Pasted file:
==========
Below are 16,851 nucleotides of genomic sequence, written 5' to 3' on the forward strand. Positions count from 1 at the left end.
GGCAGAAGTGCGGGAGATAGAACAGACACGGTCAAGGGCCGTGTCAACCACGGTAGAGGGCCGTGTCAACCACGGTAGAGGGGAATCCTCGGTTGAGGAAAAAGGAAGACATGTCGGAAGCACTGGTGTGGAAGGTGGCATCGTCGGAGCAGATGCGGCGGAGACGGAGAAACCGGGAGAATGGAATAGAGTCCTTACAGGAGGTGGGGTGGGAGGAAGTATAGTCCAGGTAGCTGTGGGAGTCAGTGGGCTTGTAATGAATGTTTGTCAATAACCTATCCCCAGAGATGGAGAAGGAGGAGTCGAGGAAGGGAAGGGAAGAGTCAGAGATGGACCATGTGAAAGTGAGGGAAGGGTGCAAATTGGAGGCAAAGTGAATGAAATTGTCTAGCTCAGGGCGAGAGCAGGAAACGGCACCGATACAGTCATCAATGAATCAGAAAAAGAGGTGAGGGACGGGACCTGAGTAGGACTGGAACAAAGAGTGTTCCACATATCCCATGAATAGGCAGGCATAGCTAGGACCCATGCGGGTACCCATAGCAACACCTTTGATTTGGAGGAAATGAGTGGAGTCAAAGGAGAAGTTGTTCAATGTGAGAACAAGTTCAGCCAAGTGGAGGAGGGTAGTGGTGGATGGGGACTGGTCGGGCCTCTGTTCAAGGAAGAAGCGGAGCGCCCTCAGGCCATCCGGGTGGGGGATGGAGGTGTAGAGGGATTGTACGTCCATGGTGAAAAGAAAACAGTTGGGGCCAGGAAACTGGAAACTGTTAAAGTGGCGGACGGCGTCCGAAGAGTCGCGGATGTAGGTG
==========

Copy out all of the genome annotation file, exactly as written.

Below are 16,851 nucleotides of genomic sequence, written 5' to 3' on the forward strand. Positions count from 1 at the left end.
GGCAGAAGTGCGGGAGATAGAACAGACACGGTCAAGGGCCGTGTCAACCACGGTAGAGGGCCGTGTCAACCACGGTAGAGGGGAATCCTCGGTTGAGGAAAAAGGAAGACATGTCGGAAGCACTGGTGTGGAAGGTGGCATCGTCGGAGCAGATGCGGCGGAGACGGAGAAACCGGGAGAATGGAATAGAGTCCTTACAGGAGGTGGGGTGGGAGGAAGTATAGTCCAGGTAGCTGTGGGAGTCAGTGGGCTTGTAATGAATGTTTGTCAATAACCTATCCCCAGAGATGGAGAAGGAGGAGTCGAGGAAGGGAAGGGAAGAGTCAGAGATGGACCATGTGAAAGTGAGGGAAGGGTGCAAATTGGAGGCAAAGTGAATGAAATTGTCTAGCTCAGGGCGAGAGCAGGAAACGGCACCGATACAGTCATCAATGAATCAGAAAAAGAGGTGAGGGACGGGACCTGAGTAGGACTGGAACAAAGAGTGTTCCACATATCCCATGAATAGGCAGGCATAGCTAGGACCCATGCGGGTACCCATAGCAACACCTTTGATTTGGAGGAAATGAGTGGAGTCAAAGGAGAAGTTGTTCAATGTGAGAACAAGTTCAGCCAAGTGGAGGAGGGTAGTGGTGGATGGGGACTGGTCGGGCCTCTGTTCAAGGAAGAAGCGGAGCGCCCTCAGGCCATCCGGGTGGGGGATGGAGGTGTAGAGGGATTGTACGTCCATGGTGAAAAGAAAACAGTTGGGGCCAGGAAACTGGAAACTGTTAAAGTGGCGGACGGCGTCCGAAGAGTCGCGGATGTAGGTG